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HTC's supplier allegedly stole microphone technology that it had produced for Nokia on contract

As the old saying goes, "When it rains, it pours."

Thus far it's been mainly stormy weather for struggling Taiwanese phonemaker HTC Corp. (TPE:2498), which saw its "hero phone", the HTC Onestymied by supply shortages.  Now just as HTC appears to be expanding its deliveries on the 1080p Android handset, it's been hit by another setback from a familiar foe.

A suit in the Amsterdam District Court, Netherlands has been filed against HTC and its microphone supplier, Geneva, Switzerland-based STMicroelectrics N.V. (EPA:STM), looking to block shipments of the HTC One.  And on Monday Nokia announced that it had won a preliminary injunction against the One, an injunction that it will look to mirror in other markets.

According to Nokia, it invented, engineered, and designed the microphones that are currently used (without permission) in the HTC One.  It said it had used the microphones in its own phones, but supplier STMicroelectronics funneled the technology to Nokia's Taiwanese rival.  

Comments a Nokia spokesperson; "HTC has no license or authorization from Nokia to use these microphones or the Nokia technologies from which they have been developed."
HTC BlinkFeed
HTC's microphone on the one was allegedly stolen from Nokia.
 
The microphone in question was billed by HTC as one of the phone's selling points.  HTC dubbed it a "dual membrane HDR".  Nokia felt this sounded suspiciously similar to the "high amplitude audio capture" mic that it designed for capturing subtle details of music or speech.  It took apart and HTC One and inspected the mic, allegedly finding evidence that its technology had been pilfered.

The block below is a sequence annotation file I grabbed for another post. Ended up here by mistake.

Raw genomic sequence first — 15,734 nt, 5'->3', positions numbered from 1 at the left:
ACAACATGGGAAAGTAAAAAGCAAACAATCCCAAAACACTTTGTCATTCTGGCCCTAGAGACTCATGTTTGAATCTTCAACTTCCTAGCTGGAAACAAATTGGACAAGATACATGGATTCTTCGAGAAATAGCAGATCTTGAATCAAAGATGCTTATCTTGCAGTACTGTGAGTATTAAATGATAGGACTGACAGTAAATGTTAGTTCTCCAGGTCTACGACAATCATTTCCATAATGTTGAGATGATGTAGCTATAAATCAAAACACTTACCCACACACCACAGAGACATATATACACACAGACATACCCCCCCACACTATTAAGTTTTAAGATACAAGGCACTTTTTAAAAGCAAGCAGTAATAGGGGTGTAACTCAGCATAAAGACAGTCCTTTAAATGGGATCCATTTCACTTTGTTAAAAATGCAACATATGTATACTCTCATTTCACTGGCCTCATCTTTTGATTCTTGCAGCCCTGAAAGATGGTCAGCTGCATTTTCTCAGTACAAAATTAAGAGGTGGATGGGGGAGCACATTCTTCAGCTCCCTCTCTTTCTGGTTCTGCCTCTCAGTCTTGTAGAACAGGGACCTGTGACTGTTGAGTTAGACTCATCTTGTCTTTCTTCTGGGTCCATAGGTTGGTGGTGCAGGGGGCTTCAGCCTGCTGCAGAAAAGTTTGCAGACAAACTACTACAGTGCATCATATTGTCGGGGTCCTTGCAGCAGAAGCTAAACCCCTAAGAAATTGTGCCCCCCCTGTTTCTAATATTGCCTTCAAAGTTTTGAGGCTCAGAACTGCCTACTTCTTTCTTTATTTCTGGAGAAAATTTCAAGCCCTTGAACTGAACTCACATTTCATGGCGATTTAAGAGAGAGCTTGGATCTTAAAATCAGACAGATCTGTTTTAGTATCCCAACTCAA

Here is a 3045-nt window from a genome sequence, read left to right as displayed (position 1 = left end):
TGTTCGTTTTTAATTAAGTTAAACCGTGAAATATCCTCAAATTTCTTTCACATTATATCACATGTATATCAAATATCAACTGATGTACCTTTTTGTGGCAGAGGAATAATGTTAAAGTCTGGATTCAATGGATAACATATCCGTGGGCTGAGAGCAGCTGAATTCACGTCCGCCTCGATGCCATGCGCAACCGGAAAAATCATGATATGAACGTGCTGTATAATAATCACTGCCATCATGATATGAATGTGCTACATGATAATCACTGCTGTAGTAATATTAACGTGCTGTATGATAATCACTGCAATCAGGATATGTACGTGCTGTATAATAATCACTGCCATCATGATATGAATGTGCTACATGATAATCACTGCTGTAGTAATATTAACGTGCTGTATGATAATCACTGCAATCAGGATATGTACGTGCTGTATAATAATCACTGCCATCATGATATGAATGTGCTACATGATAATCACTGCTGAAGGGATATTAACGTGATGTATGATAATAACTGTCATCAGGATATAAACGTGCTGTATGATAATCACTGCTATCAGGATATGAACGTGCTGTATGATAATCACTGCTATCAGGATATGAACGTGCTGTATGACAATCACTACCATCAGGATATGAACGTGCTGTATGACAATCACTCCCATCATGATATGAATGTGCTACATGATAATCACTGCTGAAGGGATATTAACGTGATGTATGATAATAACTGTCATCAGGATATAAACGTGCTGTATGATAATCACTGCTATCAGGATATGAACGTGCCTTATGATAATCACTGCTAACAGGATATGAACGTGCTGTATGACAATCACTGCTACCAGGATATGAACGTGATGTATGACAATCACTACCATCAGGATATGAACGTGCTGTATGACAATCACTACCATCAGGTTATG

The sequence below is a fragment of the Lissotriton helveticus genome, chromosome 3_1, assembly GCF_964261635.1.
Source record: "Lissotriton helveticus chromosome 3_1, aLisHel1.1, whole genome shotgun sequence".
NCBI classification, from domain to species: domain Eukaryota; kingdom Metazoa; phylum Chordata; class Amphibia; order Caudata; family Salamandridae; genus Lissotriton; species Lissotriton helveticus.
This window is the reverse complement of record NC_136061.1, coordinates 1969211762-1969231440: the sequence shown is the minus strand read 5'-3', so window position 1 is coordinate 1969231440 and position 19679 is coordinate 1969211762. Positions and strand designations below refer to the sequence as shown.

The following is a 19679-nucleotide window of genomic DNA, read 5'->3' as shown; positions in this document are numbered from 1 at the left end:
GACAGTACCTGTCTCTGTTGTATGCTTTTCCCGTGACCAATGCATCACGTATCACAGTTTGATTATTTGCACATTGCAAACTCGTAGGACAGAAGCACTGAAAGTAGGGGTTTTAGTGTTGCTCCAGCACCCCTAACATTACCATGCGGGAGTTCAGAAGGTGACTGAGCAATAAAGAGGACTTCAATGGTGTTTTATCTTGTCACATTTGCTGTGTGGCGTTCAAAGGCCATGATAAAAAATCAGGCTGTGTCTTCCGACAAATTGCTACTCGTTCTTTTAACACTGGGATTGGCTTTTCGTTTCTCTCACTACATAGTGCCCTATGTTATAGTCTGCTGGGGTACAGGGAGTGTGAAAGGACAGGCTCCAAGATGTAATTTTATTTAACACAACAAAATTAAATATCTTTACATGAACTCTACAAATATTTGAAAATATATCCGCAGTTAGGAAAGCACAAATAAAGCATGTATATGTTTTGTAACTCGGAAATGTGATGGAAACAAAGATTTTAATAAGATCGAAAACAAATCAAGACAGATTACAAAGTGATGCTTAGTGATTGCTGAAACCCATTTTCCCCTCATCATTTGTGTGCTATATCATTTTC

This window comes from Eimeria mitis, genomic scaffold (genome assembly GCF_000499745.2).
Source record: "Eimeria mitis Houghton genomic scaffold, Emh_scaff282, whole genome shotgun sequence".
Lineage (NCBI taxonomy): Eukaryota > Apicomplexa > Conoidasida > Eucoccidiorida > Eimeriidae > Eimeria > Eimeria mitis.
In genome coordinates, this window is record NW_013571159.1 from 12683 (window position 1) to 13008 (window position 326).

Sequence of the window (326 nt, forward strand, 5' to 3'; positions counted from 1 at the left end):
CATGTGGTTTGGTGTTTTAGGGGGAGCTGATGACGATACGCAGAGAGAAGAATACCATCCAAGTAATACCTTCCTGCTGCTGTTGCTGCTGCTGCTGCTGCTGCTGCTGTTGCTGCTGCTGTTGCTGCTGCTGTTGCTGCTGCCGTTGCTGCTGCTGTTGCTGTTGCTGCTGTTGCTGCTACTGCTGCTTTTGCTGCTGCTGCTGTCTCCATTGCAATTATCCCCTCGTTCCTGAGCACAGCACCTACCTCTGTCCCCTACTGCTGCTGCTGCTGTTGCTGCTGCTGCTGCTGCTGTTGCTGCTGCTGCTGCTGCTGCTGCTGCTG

As virtually all handsets today are manufactured in China, a preliminary injunction -- a ban on shipments into a region -- has become a powerful litigation tool that multiple phonemakers have looked to use against each other, of late.

This is hardly the first time Nokia has been down this road.  A pioneering veteran in the phone industry, Nokia has filed around 40 cases against HTC, a relative industry newcomer.

HTC and Nokia are both vying for third place in the smartphone market.  Nokia is the biggest seller of Windows Phones, while HTC is among the largest Android phonemakers.

The injunction for now only blocks sales in the Netherlands.  But it represents yet another painful delay for HTC.  These delays have cost HTC a potentially head-start on Samsung Electronics Comp., Ltd.'s (KSC:005930) Galaxy S IV.  While HTC's unibody One is an eye-catching design, HTC has traditionally struggled to compete with Samsung in marketing.  Now it will have to do precisely that, even as it struggles with patent litigation.

Source: Reuters



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maybe it is just me...
By CaedenV on 4/23/2013 7:22:19 PM , Rating: 2
but wouldn't Nokia want to play nice with HTC? I love my L920 and all, but today HTC has a ton more recognition in the market than Nokia does (at least in the world of smart phones).

I am not saying that they look the other way, because obviously they need to protect their IP and all, but you would think that they could work something out. Something like "we will let you do this, but in return you will need to x" where x is either royalties, or a forced pattent lease agreement that starts affordable, but gets a bit rediculous down the road when HTC gets back on their feet, or something.

Every block of a sale of an HTC One is a win for the GS4, not a potential sale of a L920. L920 is a great and solid phone, but it is not a sexy phone like the One is. And people buying the One are looking for a high end Android phone, these are not people who are simply in the market for a generic high end smart phone.

Do what you can to help HTC today while profiting from it later, because helping HTC is the best thing Nokia can do to fight Samsung in the future.




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